"Nobody likes to be called a spoiler," Neel told The Associated Press after the game. "It means you're out of it. We're not trying to be spoilers. We're trying to salvage something out of a pretty dismal season."
Neel himself was called a lot of things in his professional career that spanned more than a decade, and afterward. He was a prospect and a journeyman. He was also called a long-time star in Japan.
But Neel is perhaps best known today by another name: "Deadbeat Dad." Neel amassed more than $700,000 in child support debts owed for his two children in his home state of Texas, all while owning his own private island in the South Pacific.
Neel's career began in 1986, signing with the Indians out of Texas A&M University. He made AA Canton in 1989 and AAA Colorado Springs in 1990. In January 1991, Neel arrived in the Oakland, traded for Larry Arndt.
With the Athletics, Neel was back in AA for 1991 at Huntsville. He returned to AAA the next season, and made Oakland. Neel debuted with the big club in May 1992, playing in 24 games for Oakland that season, hitting .264.
In 1993, he stayed up almost the entire season, hitting .290 in 123 games. He also hit 19 home runs and garnered some Rookie of the Year votes. He came in seventh.
Helping get Neel some recognition were back-to-back games in July, where he hit two home runs in each game. He got four hits and seven RBIs in one game and three hits in the other.
"The ball hasn't gotten any bigger, but it seems like it has," Neel told The Associated Press after the second two-homer game . "You hope it lasts, but there's always something to humble you in this game. You can't go out there and hit a home run every time."
Neel stayed with the Athletics through the shortened 1994 season, hitting .266 and another 15 home runs. Early that year, Neel's Athletics went on a 12-game losing streak, broken May 1 with an 8-1 win over the Yankees. Neel went 2-5 with four RBIs in the game.
"When I came in (to the clubhouse) I asked where the champagne was," Neel told The AP after the game. "I was waiting for somebody to pop one. We're just glad it clicked today."
Neel didn't return to the majors after that year. Instead, he went to Japan, playing there with the Orix BlueWave for six seasons. Neel hit .264 with 136 home runs over his time with Orix. In 1996, his team won the Pacific League title and the Japan Series, Neel hitting 32 home runs to lead the league that year, according to The Japan Times.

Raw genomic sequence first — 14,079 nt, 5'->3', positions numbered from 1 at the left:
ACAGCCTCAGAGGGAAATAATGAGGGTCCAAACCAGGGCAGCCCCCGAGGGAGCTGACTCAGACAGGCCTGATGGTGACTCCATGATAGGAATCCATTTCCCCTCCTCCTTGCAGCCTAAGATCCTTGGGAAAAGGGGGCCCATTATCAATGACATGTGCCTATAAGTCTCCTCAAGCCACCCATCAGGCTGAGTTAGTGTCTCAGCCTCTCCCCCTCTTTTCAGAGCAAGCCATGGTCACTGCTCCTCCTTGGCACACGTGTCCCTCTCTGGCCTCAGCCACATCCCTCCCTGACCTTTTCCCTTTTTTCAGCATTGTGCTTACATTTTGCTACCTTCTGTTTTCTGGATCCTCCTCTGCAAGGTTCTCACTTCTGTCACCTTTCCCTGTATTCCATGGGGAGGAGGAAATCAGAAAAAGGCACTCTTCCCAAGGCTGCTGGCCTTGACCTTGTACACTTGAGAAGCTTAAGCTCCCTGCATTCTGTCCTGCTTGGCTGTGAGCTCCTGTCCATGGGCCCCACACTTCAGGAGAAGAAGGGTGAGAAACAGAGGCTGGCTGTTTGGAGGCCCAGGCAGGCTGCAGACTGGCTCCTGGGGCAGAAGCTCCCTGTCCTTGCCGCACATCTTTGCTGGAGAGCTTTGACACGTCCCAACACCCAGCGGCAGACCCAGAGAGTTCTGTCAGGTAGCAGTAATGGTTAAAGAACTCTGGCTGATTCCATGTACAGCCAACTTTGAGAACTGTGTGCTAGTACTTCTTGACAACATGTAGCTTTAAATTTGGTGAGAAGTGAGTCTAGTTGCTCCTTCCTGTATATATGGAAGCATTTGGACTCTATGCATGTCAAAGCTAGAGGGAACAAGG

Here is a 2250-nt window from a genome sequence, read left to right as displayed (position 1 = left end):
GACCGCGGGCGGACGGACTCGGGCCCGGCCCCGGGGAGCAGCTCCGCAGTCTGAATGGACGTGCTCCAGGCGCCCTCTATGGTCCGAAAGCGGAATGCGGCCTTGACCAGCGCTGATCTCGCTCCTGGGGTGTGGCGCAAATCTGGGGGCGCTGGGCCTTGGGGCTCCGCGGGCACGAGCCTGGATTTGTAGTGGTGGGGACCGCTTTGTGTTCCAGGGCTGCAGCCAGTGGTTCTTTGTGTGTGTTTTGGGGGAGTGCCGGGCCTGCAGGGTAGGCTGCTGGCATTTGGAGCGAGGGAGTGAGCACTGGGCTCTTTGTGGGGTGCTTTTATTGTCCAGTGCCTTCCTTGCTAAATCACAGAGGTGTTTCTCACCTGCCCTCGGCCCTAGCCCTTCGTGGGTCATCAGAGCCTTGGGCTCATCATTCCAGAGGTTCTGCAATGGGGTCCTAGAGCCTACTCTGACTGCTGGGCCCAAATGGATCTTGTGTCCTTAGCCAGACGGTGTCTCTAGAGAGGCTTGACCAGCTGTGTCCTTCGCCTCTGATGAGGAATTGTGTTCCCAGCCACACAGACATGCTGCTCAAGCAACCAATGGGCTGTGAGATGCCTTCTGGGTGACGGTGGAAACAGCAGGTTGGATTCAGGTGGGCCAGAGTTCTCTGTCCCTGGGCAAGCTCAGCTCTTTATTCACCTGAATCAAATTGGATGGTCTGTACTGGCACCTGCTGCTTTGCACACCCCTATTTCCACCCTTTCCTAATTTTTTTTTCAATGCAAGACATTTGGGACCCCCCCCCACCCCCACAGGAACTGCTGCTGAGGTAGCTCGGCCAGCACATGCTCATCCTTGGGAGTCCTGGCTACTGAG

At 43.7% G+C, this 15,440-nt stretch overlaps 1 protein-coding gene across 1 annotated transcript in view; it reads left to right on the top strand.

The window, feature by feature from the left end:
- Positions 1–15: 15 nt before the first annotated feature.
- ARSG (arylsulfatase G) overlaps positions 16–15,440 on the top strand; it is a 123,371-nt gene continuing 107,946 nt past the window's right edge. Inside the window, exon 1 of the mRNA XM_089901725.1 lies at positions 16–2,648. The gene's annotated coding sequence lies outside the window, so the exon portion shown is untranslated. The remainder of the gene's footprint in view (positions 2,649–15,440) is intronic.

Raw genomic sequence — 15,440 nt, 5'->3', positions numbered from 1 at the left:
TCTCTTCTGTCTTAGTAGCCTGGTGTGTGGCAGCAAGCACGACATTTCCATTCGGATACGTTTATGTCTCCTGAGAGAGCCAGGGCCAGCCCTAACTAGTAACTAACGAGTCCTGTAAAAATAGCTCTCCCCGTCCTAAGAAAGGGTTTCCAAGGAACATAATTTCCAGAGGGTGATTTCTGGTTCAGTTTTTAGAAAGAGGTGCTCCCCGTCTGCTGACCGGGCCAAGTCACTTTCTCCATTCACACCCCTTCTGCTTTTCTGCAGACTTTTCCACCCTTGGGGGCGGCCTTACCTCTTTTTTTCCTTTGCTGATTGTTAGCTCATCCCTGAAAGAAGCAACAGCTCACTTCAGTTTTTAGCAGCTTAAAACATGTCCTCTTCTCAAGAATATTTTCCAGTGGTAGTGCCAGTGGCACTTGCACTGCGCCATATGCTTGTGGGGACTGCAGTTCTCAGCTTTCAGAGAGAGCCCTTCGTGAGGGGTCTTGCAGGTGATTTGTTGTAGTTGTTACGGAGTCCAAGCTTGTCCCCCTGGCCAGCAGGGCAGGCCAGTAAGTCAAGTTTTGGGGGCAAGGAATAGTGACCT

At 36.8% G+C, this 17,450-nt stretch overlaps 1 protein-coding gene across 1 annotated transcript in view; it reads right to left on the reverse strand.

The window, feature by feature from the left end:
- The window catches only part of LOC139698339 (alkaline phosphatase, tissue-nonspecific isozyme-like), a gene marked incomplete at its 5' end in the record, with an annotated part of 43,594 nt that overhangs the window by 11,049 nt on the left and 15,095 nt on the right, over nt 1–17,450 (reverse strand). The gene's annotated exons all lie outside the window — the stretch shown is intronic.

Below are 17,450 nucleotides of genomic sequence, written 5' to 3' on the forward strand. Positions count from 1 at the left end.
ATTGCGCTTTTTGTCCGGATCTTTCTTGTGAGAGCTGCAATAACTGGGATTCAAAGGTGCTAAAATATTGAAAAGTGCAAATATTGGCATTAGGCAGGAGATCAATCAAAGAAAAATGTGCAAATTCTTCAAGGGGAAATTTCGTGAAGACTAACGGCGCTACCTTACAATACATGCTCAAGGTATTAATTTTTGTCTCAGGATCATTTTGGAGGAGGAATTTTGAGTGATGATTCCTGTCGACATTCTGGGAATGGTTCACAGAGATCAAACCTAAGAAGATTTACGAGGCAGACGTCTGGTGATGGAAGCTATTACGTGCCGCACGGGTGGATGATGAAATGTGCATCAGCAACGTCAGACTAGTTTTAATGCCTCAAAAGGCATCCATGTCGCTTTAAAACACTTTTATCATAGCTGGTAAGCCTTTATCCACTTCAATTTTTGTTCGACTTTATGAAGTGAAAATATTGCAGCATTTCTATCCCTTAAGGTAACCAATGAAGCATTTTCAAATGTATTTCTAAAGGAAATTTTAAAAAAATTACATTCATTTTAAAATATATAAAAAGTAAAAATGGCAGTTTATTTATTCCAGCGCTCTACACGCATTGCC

Neel attempted to extend his career in Korea in 2001, but poor hitting and a barroom brawl ended that, The Japan Times wrote. Soon after, he made the Texas list of Most Wanted Deadbeat Dads. By February 2002, he owed $220,000. That number eventually topped $700,000.
It started growing in 1998, when he was ordered to pay $5,000 in child support. But Neel didn't pay. Instead, he moved to the South Pacific island of Vanuatu, purchasing his own 16-acre island, The AP wrote.
Law enforcement finally caught up with him in December 2008, the U.S. Marshals arresting him at Los Angeles International Airport.
The next May, Neel pleaded guilty and faced two years in state prison. He also later reached a settlement with his ex-wife, agreeing to pay a fraction of what he owed, $116,000.
"After retiring from professional sports, Neel had the financial resources to purchase an island resort in the South Pacific – but he failed to support his children," Texas Attorney General Greg Abbott said in a statement after Neel's May 2009 plea. "Today’s guilty plea marks an important chapter in the state’s lengthy effort to hold Troy Neel accountable for violating the law.”
- Los Angeles Times, Associated Press, July 10, 1993: American League Roundup
- Gadsden Times, Associated Press, Sept. 10, 1993: Jays lose again but remain tied for lead
- Spokane Review, Associated Press, May 2, 1994: Athletics discover that victory sounds like music to their ears
- Japan Times, Feb. 24, 2002: Ex-Orix star Neel in trouble with the law
- San Francisco Chronicle, Associated Press, Dec. 13, 2008: Ex-A's player charged
- Texas Attorney General, May 7, 2009: Former Professional Baseball Player On Child Support Evader List Pleads Guilty
Cards Featured: 355/880 - 40.3%
Players/Coaches Featured: 362
Made the Majors: 246 - 68%-X
Never Made the Majors:116-32%
5+ Seasons in the Majors: 103
10+ Seasons in the Minors: 97